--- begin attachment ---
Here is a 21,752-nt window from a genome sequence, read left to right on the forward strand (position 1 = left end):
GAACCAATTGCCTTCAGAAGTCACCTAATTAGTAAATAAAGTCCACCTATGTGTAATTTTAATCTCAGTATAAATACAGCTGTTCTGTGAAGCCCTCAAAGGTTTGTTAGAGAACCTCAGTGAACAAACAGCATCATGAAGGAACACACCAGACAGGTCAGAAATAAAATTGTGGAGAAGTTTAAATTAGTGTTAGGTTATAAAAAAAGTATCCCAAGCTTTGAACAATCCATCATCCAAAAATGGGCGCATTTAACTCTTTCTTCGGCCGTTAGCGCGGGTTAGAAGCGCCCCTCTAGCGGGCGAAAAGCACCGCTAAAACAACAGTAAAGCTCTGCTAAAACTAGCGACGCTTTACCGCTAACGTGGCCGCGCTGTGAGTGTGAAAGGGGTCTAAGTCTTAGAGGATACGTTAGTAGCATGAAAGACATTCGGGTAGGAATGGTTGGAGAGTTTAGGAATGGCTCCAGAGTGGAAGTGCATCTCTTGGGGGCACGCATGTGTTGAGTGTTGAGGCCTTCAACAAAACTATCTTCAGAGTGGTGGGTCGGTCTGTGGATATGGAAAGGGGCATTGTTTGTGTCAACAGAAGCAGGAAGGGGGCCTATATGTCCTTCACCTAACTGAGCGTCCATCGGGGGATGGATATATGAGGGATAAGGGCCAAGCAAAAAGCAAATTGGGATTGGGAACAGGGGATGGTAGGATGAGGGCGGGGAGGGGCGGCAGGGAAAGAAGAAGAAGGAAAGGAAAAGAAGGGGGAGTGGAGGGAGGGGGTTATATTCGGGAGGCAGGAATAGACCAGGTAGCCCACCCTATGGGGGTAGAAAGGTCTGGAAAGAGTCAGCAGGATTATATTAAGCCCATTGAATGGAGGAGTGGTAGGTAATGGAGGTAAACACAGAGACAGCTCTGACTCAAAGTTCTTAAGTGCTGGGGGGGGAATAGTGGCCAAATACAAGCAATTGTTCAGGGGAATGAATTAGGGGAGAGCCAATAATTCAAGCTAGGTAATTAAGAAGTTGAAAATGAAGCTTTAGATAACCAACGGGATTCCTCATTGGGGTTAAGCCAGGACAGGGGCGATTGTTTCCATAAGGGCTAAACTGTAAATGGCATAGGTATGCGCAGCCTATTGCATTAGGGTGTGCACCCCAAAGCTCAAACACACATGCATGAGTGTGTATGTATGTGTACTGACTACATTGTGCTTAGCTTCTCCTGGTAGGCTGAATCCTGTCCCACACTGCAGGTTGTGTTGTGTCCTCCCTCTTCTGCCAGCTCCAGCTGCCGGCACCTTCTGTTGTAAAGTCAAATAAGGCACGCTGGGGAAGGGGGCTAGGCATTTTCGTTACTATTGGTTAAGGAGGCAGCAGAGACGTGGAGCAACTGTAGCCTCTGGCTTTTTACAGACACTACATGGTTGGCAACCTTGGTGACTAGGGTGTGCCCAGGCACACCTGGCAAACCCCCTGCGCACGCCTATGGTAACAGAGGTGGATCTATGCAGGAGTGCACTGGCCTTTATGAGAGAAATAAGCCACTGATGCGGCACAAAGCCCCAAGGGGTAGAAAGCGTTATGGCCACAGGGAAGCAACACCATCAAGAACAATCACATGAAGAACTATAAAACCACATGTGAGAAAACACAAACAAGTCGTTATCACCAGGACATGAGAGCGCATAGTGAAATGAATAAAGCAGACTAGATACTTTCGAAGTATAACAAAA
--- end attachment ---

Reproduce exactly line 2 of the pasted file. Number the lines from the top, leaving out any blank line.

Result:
GAACCAATTGCCTTCAGAAGTCACCTAATTAGTAAATAAAGTCCACCTATGTGTAATTTTAATCTCAGTATAAATACAGCTGTTCTGTGAAGCCCTCAAAGGTTTGTTAGAGAACCTCAGTGAACAAACAGCATCATGAAGGAACACACCAGACAGGTCAGAAATAAAATTGTGGAGAAGTTTAAATTAGTGTTAGGTTATAAAAAAAGTATCCCAAGCTTTGAACAATCCATCATCCAAAAATGGGCGCATTTAACTCTTTCTTCGGCCGTTAGCGCGGGTTAGAAGCGCCCCTCTAGCGGGCGAAAAGCACCGCTAAAACAACAGTAAAGCTCTGCTAAAACTAGCGACGCTTTACCGCTAACGTGGCCGCGCTGTGAGTGTGAAAGGGGTCTAAGTCTTAGAGGATACGTTAGTAGCATGAAAGACATTCGGGTAGGAATGGTTGGAGAGTTTAGGAATGGCTCCAGAGTGGAAGTGCATCTCTTGGGGGCACGCATGTGTTGAGTGTTGAGGCCTTCAACAAAACTATCTTCAGAGTGGTGGGTCGGTCTGTGGATATGGAAAGGGGCATTGTTTGTGTCAACAGAAGCAGGAAGGGGGCCTATATGTCCTTCACCTAACTGAGCGTCCATCGGGGGATGGATATATGAGGGATAAGGGCCAAGCAAAAAGCAAATTGGGATTGGGAACAGGGGATGGTAGGATGAGGGCGGGGAGGGGCGGCAGGGAAAGAAGAAGAAGGAAAGGAAAAGAAGGGGGAGTGGAGGGAGGGGGTTATATTCGGGAGGCAGGAATAGACCAGGTAGCCCACCCTATGGGGGTAGAAAGGTCTGGAAAGAGTCAGCAGGATTATATTAAGCCCATTGAATGGAGGAGTGGTAGGTAATGGAGGTAAACACAGAGACAGCTCTGACTCAAAGTTCTTAAGTGCTGGGGGGGGAATAGTGGCCAAATACAAGCAATTGTTCAGGGGAATGAATTAGGGGAGAGCCAATAATTCAAGCTAGGTAATTAAGAAGTTGAAAATGAAGCTTTAGATAACCAACGGGATTCCTCATTGGGGTTAAGCCAGGACAGGGGCGATTGTTTCCATAAGGGCTAAACTGTAAATGGCATAGGTATGCGCAGCCTATTGCATTAGGGTGTGCACCCCAAAGCTCAAACACACATGCATGAGTGTGTATGTATGTGTACTGACTACATTGTGCTTAGCTTCTCCTGGTAGGCTGAATCCTGTCCCACACTGCAGGTTGTGTTGTGTCCTCCCTCTTCTGCCAGCTCCAGCTGCCGGCACCTTCTGTTGTAAAGTCAAATAAGGCACGCTGGGGAAGGGGGCTAGGCATTTTCGTTACTATTGGTTAAGGAGGCAGCAGAGACGTGGAGCAACTGTAGCCTCTGGCTTTTTACAGACACTACATGGTTGGCAACCTTGGTGACTAGGGTGTGCCCAGGCACACCTGGCAAACCCCCTGCGCACGCCTATGGTAACAGAGGTGGATCTATGCAGGAGTGCACTGGCCTTTATGAGAGAAATAAGCCACTGATGCGGCACAAAGCCCCAAGGGGTAGAAAGCGTTATGGCCACAGGGAAGCAACACCATCAAGAACAATCACATGAAGAACTATAAAACCACATGTGAGAAAACACAAACAAGTCGTTATCACCAGGACATGAGAGCGCATAGTGAAATGAATAAAGCAGACTAGATACTTTCGAAGTATAACAAAA